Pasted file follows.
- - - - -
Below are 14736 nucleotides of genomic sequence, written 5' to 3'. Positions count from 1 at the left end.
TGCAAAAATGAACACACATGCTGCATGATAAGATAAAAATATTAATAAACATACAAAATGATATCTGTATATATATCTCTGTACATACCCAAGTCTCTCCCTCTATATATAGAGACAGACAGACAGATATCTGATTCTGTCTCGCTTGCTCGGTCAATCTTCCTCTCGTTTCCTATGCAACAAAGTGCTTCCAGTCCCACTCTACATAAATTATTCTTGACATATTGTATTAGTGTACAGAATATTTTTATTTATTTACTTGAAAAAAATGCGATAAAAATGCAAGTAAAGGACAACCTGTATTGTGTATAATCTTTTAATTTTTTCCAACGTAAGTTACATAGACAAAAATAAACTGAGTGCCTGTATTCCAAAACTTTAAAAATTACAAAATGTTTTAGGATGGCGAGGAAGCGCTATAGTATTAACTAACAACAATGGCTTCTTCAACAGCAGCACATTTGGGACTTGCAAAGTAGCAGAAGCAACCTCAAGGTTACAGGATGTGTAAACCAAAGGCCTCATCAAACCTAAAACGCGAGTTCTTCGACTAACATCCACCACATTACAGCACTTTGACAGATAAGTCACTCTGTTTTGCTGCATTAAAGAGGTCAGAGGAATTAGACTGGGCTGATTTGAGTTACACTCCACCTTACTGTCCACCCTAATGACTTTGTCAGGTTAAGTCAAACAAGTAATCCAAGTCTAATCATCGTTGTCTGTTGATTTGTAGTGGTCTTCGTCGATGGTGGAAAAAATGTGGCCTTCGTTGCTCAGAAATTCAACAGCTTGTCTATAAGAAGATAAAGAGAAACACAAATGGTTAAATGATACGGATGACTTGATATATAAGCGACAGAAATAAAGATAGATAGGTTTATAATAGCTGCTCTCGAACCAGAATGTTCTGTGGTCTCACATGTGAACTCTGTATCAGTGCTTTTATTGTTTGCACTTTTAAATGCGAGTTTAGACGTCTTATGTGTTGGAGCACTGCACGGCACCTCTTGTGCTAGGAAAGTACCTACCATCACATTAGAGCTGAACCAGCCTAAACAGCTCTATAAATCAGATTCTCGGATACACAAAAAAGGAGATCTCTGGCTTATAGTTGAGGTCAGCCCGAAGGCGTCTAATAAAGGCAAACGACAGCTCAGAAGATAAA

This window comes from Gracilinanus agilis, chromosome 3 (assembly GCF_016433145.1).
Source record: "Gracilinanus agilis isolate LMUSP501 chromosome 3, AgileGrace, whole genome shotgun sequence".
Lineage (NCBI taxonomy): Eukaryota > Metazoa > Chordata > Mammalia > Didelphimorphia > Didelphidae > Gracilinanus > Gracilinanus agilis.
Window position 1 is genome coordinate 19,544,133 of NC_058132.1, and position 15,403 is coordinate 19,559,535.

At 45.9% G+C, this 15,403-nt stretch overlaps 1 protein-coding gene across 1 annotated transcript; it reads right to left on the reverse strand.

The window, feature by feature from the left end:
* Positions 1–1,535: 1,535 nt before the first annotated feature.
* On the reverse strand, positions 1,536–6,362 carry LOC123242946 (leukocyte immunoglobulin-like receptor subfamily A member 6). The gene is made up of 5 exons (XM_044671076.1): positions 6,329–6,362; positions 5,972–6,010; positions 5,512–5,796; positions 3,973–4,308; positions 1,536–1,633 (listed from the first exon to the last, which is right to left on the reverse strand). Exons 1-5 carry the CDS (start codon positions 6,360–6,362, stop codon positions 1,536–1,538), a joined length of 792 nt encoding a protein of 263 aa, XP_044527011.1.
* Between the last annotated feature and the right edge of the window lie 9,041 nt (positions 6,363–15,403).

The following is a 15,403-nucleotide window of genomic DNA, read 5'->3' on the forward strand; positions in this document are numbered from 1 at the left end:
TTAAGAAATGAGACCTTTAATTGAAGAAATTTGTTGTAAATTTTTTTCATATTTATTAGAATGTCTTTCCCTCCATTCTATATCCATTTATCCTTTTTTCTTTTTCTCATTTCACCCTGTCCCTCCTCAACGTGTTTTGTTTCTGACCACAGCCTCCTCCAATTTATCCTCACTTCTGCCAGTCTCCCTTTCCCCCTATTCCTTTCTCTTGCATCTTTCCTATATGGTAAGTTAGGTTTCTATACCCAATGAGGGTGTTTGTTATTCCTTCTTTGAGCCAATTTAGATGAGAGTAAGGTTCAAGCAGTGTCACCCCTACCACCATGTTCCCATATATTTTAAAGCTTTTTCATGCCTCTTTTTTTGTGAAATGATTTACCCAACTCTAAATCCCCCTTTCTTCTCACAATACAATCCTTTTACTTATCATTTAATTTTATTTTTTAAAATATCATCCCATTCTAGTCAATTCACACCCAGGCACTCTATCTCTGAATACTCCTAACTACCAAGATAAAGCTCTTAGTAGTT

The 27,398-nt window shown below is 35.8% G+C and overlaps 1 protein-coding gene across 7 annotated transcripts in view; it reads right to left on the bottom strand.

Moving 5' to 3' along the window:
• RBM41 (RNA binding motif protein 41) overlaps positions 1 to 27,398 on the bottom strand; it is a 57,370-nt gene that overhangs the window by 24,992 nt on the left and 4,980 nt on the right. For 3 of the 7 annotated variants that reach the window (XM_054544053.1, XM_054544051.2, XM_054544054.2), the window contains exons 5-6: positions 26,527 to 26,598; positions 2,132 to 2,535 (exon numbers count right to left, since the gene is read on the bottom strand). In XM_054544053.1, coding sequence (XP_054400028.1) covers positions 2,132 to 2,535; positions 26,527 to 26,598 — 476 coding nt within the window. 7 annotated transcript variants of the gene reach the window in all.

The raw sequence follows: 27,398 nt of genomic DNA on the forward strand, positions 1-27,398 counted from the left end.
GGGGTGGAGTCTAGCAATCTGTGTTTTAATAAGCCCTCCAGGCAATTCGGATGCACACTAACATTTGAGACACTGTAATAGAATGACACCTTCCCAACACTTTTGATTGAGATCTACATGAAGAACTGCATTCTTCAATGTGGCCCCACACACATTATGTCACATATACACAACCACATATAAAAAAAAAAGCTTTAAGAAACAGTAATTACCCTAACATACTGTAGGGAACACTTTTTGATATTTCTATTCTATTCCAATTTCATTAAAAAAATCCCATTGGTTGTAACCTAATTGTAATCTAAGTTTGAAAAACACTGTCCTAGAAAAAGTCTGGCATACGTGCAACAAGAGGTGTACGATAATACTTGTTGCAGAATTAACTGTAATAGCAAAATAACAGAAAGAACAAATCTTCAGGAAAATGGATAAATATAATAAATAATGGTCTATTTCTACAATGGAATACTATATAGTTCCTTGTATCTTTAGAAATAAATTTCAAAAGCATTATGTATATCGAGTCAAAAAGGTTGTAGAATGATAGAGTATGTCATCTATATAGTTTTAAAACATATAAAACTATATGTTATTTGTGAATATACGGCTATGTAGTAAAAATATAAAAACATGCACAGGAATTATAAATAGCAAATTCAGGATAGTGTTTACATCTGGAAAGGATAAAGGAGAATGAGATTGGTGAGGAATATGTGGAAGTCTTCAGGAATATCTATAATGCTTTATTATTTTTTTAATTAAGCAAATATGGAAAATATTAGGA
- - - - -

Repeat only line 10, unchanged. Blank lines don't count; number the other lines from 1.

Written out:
* On the reverse strand, positions 1,536–6,362 carry LOC123242946 (leukocyte immunoglobulin-like receptor subfamily A member 6). The gene is made up of 5 exons (XM_044671076.1): positions 6,329–6,362; positions 5,972–6,010; positions 5,512–5,796; positions 3,973–4,308; positions 1,536–1,633 (listed from the first exon to the last, which is right to left on the reverse strand). Exons 1-5 carry the CDS (start codon positions 6,360–6,362, stop codon positions 1,536–1,538), a joined length of 792 nt encoding a protein of 263 aa, XP_044527011.1.